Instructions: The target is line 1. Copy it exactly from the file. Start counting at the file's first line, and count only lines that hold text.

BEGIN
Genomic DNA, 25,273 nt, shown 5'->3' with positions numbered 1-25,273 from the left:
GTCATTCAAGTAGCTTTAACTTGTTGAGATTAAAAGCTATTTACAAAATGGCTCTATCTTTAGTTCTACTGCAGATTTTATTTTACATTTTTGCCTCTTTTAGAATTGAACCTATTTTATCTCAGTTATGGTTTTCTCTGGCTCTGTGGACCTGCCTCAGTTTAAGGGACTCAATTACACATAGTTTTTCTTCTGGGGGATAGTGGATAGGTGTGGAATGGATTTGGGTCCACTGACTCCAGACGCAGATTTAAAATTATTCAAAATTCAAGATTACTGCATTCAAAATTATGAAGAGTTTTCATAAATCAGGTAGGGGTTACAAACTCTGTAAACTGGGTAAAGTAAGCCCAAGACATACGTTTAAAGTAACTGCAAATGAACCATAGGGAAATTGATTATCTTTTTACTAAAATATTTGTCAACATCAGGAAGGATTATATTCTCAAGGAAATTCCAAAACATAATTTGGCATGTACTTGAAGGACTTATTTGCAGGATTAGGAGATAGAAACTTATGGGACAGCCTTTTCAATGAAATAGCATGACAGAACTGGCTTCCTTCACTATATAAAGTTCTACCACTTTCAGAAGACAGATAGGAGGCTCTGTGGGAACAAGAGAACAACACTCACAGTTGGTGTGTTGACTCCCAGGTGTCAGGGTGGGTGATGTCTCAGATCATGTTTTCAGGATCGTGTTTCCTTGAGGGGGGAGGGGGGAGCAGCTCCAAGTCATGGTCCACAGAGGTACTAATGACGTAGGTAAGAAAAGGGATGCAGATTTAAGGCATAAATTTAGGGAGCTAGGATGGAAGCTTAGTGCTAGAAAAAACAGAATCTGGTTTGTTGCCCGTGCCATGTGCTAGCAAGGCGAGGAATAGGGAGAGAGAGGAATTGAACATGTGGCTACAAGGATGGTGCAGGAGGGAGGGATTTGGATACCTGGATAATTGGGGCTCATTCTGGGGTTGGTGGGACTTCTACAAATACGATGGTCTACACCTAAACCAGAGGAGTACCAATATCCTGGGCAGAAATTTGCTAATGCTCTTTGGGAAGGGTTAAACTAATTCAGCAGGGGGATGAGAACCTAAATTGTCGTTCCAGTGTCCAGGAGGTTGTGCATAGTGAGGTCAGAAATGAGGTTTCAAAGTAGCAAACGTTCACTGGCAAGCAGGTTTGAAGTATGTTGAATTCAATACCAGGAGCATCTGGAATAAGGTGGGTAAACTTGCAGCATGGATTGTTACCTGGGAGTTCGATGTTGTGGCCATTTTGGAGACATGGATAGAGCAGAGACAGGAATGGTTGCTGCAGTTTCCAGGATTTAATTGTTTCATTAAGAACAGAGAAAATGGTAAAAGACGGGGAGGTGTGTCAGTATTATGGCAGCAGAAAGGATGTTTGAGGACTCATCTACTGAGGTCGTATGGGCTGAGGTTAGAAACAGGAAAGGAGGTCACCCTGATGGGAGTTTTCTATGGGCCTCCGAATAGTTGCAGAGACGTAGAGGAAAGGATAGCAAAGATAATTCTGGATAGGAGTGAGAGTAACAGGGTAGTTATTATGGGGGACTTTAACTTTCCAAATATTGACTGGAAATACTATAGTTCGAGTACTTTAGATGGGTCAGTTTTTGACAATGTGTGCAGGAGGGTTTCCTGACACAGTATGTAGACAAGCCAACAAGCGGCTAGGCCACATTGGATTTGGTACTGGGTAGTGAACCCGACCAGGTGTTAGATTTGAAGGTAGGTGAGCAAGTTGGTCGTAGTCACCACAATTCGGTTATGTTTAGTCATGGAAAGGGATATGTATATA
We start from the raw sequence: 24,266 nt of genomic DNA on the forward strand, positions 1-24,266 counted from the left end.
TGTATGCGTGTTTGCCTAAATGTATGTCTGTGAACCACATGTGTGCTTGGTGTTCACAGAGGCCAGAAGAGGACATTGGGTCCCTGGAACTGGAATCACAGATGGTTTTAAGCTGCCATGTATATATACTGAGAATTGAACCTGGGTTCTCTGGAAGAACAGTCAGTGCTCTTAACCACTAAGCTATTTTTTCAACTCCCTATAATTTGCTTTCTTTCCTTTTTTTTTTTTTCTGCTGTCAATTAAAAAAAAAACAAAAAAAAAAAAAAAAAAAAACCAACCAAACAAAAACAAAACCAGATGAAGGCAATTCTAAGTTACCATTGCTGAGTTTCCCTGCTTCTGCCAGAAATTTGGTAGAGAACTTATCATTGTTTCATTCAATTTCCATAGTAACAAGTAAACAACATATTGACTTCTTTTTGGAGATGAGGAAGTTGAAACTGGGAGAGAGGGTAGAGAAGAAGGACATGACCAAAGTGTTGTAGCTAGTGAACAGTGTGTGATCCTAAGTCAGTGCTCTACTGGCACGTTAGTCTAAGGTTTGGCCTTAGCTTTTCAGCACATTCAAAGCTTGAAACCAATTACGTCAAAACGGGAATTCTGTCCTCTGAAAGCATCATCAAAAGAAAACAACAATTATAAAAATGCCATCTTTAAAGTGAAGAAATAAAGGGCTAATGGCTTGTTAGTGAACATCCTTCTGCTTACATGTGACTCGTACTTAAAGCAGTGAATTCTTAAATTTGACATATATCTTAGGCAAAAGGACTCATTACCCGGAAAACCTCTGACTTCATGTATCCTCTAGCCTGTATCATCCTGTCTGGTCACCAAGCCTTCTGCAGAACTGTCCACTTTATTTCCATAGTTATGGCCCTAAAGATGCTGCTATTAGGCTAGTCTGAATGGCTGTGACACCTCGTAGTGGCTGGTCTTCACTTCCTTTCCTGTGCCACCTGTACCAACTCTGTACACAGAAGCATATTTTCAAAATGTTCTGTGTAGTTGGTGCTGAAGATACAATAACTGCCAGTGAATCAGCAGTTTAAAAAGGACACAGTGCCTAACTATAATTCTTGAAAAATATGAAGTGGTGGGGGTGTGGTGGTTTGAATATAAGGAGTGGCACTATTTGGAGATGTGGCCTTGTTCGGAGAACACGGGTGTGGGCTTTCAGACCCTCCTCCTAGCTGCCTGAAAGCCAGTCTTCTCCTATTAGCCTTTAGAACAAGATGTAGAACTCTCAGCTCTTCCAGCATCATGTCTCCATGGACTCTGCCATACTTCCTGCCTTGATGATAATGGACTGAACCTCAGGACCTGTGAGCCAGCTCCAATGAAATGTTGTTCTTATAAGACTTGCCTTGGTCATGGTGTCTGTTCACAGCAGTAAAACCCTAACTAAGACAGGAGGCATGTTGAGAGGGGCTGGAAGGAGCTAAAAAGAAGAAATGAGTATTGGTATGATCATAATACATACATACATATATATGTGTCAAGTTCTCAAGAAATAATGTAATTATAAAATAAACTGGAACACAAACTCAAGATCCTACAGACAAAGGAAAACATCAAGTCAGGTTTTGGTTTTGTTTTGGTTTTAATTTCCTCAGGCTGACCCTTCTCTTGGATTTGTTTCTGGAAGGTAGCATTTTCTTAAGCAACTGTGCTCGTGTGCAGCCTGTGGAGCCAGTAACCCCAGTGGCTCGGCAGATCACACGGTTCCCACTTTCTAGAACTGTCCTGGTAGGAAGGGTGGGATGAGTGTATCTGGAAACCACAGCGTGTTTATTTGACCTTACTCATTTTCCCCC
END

Genomic DNA, 25,273 nt, shown 5'->3' with positions numbered 1-25,273 from the left: